After attending the Les Mills 2nd Quarterly Workshop on Saturday, four of my friends and I boarded the earliest Cebu Pacific flight to Kalibo, Panay Island on Sunday morning. Why would we fly to Panay? That’s a rhetorical question; I think you already know the final destination. From Kalibo, an hour’s van ride took us to Caticlan, gateway to the island of Boracay.
Yes, Boracay. I was there a little over a year ago with my family and spent three glorious days chilling out in celebration of finally finishing my master’s degree. This year I meant to do precisely the same thing in celebration of making a clean break from the past. (Those of you who have been reading this journal regularly can deduce what this “past” is. Ü)
Many things had changed in that one year between my visits to the island. Instead of taking 30 minutes to make a beach landing, our boat ride from Caticlan took us in 15 minutes to Boracay’s jetty port on the side of Boracay nearest Panay. From there, we took a tricycle (the island’s main form of transportation) to get to our rented place behind D’Talipapa, the wet and dry market between Station 2 and 3.
It was a long walk from there to the beachfront, and an even longer walk to Station 2’s D’Mall where we had our lunch, and I met up with one of the friends I had made during the last visit. Trondz Cheng owns the pioneer glitter tattoo stand on Boracay as well as the Ice Monster franchise in D’Mall, and I hadn’t seen him in a while because he had been living on the island for almost six months straight. He was about as close to a native guide as we got (hee hee), but since Boracay is very much commercialized, my friends and I were able to get around without a lot of help.
Boracay, when compared with the nearly unspoilt islands of El Nido, is a big disappointment. The heavy influx of tourists uneducated in environmental conservation ensures that the beach is always littered with human-produced trash every morning. I must confess I was glad I had friends around and I could enjoy being with them instead of bemoaning how much Boracay had deteriorated in the span of one year.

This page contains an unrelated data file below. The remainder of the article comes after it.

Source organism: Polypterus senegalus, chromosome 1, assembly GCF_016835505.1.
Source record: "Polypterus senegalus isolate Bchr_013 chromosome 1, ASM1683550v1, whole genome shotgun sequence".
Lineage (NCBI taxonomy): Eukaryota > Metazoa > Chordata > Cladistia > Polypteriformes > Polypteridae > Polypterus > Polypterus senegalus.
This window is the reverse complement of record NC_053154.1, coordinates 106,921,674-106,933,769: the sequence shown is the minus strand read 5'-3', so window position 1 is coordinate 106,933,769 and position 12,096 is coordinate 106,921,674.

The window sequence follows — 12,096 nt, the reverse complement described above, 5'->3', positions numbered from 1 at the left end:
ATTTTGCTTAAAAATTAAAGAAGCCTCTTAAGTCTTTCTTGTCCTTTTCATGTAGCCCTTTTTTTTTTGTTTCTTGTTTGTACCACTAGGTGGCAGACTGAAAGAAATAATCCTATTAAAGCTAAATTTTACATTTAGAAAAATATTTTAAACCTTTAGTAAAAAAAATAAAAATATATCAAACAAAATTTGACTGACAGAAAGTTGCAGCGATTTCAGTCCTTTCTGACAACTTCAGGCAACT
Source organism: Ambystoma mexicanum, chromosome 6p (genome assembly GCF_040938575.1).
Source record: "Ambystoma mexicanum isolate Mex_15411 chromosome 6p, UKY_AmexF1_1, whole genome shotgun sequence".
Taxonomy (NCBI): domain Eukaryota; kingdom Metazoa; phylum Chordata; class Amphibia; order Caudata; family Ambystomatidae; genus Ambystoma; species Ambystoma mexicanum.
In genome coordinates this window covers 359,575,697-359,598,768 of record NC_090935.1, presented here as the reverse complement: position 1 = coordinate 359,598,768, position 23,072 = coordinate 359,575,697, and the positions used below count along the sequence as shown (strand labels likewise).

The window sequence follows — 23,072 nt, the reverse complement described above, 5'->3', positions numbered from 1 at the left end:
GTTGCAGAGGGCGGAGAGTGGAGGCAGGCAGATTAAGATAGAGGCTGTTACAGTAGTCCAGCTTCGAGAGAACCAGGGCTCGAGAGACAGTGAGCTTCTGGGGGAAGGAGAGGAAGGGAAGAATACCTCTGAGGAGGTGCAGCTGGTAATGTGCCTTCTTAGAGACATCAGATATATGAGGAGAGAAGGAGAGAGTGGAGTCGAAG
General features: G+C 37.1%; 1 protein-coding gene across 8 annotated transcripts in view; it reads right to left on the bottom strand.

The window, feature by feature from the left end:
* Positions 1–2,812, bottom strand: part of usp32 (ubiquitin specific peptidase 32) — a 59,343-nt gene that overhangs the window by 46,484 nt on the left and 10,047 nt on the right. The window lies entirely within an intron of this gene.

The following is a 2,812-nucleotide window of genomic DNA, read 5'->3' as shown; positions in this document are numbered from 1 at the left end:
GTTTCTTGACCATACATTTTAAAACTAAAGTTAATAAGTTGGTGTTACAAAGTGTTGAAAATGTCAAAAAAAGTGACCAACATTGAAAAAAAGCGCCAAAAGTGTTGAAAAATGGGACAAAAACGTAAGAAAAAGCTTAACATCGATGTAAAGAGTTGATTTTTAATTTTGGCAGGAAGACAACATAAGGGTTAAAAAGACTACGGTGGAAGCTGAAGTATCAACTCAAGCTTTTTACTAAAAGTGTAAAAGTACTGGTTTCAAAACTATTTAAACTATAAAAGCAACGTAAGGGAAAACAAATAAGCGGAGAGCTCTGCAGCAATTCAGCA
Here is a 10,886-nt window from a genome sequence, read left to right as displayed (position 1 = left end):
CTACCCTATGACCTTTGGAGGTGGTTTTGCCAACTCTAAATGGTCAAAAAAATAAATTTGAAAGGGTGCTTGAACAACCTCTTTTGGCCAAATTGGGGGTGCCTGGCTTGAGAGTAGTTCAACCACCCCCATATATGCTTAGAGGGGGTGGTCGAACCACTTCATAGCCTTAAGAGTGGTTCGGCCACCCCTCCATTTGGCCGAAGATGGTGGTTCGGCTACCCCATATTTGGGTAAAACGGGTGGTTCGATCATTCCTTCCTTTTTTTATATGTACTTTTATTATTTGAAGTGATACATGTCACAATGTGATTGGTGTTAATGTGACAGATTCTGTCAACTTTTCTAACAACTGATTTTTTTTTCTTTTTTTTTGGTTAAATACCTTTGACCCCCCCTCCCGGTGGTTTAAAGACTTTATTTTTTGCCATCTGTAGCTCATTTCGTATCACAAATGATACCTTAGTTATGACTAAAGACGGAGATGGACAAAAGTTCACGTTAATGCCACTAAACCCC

Thinking back on the trip, most of it is a blur composed of a lot of laughing, camwhoring, lazing about on the beach and in the water, drinking milkshakes (and maybe not just milkshakes?), being cheapskates and enjoying chicken butts on a stick at Mang Inasal, splurging on Italian food and junk food alike, and letting it all hang out. We didn’t do anything touristy like go island-hopping or get on a banana boat; we were just happy to be around each other and have no work on our minds.
I felt recharged and energized upon our return to Manila, like I’d left a big load behind on that island. Laughter (and a hefty dose of smiling for the camera) is great medicine for what ails the heart and mind. It was our last hurrah for the summer, and it was a great big emphatic HURRAH! at that. It was Rest & Recreation indeed.